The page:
Monday 13 May 2013

C’mon y'all! Do do do the Galway Shuffle!

Sometimes you’re just not in the mood; sometimes you just don’t have the time, but it’s not up to you. If you want to walk from Spanish Parade to Cross Street on a sunny midweek afternoon, you have to do the Galway Shuffle. Way back in 2004 this colyoom christened Galway ‘The City of 10,000 Howyas’, but beyond that short sweet “Howya!” there exists a higher level of Galway greeting.

Sitting outside The Quays, I spot a friend of mine walking up the street.
‘Haven’t seen her for ages.’ I think to myself, ‘Must try to catch her and have a chat.’

Fifteen minutes later the chef, artist, restaurateur, author and general Galway legend has only made it as far as Martine’s Wine Bar. Everybody wants to say hello to her, have a wee chat and a hug.

By the time I stand to greet her she’s explaining how she’s already late for an appointment. She’d stopped to talk to people on Wolfe Tone Bridge, and with the sun shining, Quay Street was lined with folk such as myself who were delighted to see her.

If we lived in Hollywood she’d be crying “Everyone wants a piece of me!” but thankfully we live on the shores of a different ocean, where we appreciate the profundity of human contact, and are willing to walk the Quay Street line, shaking hands, kissing mwaaahs and… oh hell, maybe we do live in Hollywood after all!

No. There’s no red carpet on Quay Street. If you’re recognised and talked to, it’s because you’ve a red carpet soul.

Do do do the Galway Shuffle!

If you’re in a hurry, dealing with Howyas is a lot easier than doing the Galway Shuffle. A couple of weeks ago, walking along Dominick Street, I met three Howyas in the tiny distance between the Arts Centre and Bridge Mills. Being a bit of a recluse, I hadn’t been into town all week and it filled me with joy to feel I still belonged, since I’ve moved out of the city yet again.

The sun was shining that day too, so people’s chins were raised, their eyes looking out towards each other, rather than cowed to an Atlantic gale and lashing sideways rain. The weather definitely plays a massive part in Galway life, but no storm is stronger than bonds forged in fun.

My first smiling “Howya!” that morning comes from another English lad, with whom I used to enjoy a chat and a pint, back in the days of Taylor's Bar. As we pass in the street and exchange Howyas, a smile brushes my lips as I remember the slagging he gave me across the street last year.

I’d written a colyoom about the misery I’d experienced being a fat teenager, and as I came down Henry Street, he’d called across from William Street West, his sardonic northern accent the perfect foil to his sandpaper dry wit.

“ ‘Ere, Chaaaarlie! Read that piece you wrote about you being a fat kid. Shocked me it did! Never thought in a million years you’d’ve been a fat kid. Not Charlie, not with his natural athleticism. Shocked me to the core, t’did!”

Passing Aniar I almost knock over yer wan from Galway market. Seemingly plucked intact as an extra from Godfather Part II, he’s sartorially perfect and, as ever, aesthetically beautifully turned out, from flat-capped top to the tip of his arcane bike trailer.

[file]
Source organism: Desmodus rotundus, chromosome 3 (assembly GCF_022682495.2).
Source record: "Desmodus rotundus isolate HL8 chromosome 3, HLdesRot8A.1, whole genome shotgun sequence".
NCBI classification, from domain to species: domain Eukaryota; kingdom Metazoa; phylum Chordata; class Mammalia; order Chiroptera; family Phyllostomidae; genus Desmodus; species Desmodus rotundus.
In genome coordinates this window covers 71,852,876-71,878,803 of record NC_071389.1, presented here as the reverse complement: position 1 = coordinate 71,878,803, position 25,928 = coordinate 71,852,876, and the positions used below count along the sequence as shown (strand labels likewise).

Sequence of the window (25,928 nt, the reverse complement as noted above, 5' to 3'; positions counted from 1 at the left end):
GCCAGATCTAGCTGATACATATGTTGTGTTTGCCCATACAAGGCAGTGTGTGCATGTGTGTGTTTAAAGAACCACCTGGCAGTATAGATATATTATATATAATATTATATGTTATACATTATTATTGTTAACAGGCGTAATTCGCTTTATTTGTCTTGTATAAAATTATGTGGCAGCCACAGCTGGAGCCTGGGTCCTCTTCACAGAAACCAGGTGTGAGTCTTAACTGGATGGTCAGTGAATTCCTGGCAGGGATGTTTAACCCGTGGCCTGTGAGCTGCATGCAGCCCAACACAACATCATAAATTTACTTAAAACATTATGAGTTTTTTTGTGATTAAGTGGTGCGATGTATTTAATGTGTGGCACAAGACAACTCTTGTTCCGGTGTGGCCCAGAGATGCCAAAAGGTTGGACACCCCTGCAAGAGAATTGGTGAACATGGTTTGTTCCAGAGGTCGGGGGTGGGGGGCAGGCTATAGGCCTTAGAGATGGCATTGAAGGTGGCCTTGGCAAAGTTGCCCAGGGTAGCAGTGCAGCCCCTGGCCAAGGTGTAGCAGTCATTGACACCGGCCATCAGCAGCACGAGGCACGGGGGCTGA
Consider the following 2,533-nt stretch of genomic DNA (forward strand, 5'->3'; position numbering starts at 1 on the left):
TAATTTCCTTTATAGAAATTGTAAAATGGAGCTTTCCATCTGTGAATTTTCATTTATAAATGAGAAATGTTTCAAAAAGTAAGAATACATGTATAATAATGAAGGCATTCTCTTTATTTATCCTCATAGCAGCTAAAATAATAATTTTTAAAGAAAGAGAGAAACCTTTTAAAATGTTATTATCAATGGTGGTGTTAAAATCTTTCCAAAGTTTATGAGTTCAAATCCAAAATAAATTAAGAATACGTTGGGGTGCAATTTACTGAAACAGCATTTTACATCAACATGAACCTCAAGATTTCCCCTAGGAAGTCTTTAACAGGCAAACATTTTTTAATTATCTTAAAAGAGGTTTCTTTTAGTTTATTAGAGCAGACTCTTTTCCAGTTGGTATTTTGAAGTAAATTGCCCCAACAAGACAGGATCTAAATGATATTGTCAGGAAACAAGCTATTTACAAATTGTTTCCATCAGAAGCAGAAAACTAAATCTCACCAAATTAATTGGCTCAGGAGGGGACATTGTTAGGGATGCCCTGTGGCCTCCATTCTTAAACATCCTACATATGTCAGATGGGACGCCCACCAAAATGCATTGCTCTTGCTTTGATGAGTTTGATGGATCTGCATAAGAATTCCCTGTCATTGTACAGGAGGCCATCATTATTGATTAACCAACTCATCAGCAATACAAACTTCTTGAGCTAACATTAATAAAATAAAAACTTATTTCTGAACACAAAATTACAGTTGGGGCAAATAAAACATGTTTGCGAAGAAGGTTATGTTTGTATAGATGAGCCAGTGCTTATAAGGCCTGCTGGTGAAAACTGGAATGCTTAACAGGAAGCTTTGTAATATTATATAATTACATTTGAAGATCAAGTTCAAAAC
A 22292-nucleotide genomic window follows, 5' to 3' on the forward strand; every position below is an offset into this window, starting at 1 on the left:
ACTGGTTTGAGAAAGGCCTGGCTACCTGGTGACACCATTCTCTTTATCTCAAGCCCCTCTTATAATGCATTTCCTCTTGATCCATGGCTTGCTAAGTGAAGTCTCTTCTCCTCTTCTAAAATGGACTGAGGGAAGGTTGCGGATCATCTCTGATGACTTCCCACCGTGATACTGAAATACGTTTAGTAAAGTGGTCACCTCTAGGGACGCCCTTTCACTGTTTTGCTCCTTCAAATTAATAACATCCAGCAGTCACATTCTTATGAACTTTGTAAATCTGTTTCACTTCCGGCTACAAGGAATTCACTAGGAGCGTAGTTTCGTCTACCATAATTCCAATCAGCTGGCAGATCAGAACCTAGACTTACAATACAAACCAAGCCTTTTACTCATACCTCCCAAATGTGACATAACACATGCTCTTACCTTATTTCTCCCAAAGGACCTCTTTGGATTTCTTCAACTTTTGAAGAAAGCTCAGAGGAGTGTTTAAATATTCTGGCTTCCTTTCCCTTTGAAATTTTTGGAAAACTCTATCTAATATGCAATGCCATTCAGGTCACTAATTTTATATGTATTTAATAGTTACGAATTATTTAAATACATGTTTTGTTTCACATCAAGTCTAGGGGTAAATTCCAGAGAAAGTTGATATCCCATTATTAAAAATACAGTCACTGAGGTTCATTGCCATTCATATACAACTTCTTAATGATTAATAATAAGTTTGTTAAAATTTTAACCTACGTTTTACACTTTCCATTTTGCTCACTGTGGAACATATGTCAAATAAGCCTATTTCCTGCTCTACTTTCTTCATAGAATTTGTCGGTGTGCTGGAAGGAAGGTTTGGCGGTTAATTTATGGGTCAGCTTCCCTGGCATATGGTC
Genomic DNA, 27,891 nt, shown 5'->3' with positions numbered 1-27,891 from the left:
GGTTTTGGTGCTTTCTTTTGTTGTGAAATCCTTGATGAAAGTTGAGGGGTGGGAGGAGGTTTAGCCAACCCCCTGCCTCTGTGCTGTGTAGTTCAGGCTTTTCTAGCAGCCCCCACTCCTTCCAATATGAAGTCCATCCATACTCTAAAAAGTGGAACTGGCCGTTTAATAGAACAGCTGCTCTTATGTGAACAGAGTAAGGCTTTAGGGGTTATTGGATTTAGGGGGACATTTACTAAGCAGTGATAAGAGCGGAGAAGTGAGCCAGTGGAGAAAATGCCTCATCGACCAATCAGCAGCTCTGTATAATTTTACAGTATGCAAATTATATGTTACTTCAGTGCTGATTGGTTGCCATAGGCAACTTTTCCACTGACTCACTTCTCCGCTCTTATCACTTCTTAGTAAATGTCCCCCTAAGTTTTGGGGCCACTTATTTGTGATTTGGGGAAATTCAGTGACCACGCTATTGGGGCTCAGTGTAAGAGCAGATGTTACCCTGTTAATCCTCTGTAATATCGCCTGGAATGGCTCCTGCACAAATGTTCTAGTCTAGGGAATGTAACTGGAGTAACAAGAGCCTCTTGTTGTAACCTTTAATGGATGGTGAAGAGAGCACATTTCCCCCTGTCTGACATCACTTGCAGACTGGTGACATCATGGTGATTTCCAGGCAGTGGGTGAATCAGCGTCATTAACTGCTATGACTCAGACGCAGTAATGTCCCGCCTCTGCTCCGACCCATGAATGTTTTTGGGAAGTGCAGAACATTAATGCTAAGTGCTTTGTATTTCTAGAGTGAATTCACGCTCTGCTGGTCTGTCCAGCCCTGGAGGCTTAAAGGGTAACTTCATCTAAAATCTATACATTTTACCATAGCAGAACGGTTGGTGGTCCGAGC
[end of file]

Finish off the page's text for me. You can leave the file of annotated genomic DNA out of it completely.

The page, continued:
He is an example of a perfect Howya. Such is the complexity and subtlety of life in Galway City, the fact that we’ve barely ever shared a word spares us the compulsory and potentially lengthy Galway Shuffle encounter. Yet because we both have a pretty good idea of who the other is, it’d just be plain rude not to acknowledge that mutual recognition, even though we don’t actually know each other. So another smile and a Howya exchanged puts a bounce in my boots and a smile on his lips, and how bad can that be?

Crossing the road towards Arabica I spot the print shop owner. For years I’d see him in his shop, but back then, clutching a mere three sheets that needed photocopying, I was barely a blemish on his platen. Years later, with much thanks due to his wonderful staff in their main depot, his company has done all of my printing jobs, so we now know each other well enough to be genuine Howyas.

“Howya Charlie!”
“How’s life?”
“Good! Mighty! Yourself?”
“All good mate! See you later!”
“See you.”

How simple is that? How happy am I to be living near a city where I share three friendly smiling greetings with three human beings I only partially know, barely 50 metres out of my car? I’m not even over the river, but as I stroll over O’Brien’s Bridge I know I’m leaving behind the world of the Howya.

I’m entering the dance floor that is Galway City Centre.

Do do do the Galway Shuffle!

On those days when you’re not in the mood you simply have to pretend you haven’t seen a soul you know. They’ll forgive you, because their lives are not void of interest. They aren’t exactly sitting there hoping against hope that you’ll turn up and save their day. They’d have been happy to talk, but hey, no biggie.

Ah, but when you do have time to do the Galway Shuffle, or when you’ve been so missed that you’re given no choice, it’s far from a terrible trial. Outside Fat Freddy’s, hands are outstretched towards me from arms raised to be shaken. Bottoms rise from the mock  wicker chairs outside Tigh Neachtain, where smiles are shared with recollections of shameful times past; where hugs precede new mischief to come.

I’ve lived in London; Melbourne; San Francisco: some of the world’s most wonderful cities, yet there’s nothing anywhere that compares to the sense of comradeship, kinship and caring that awaits those who walk the Quay Street line.

Do do do the Galway Shuffle!

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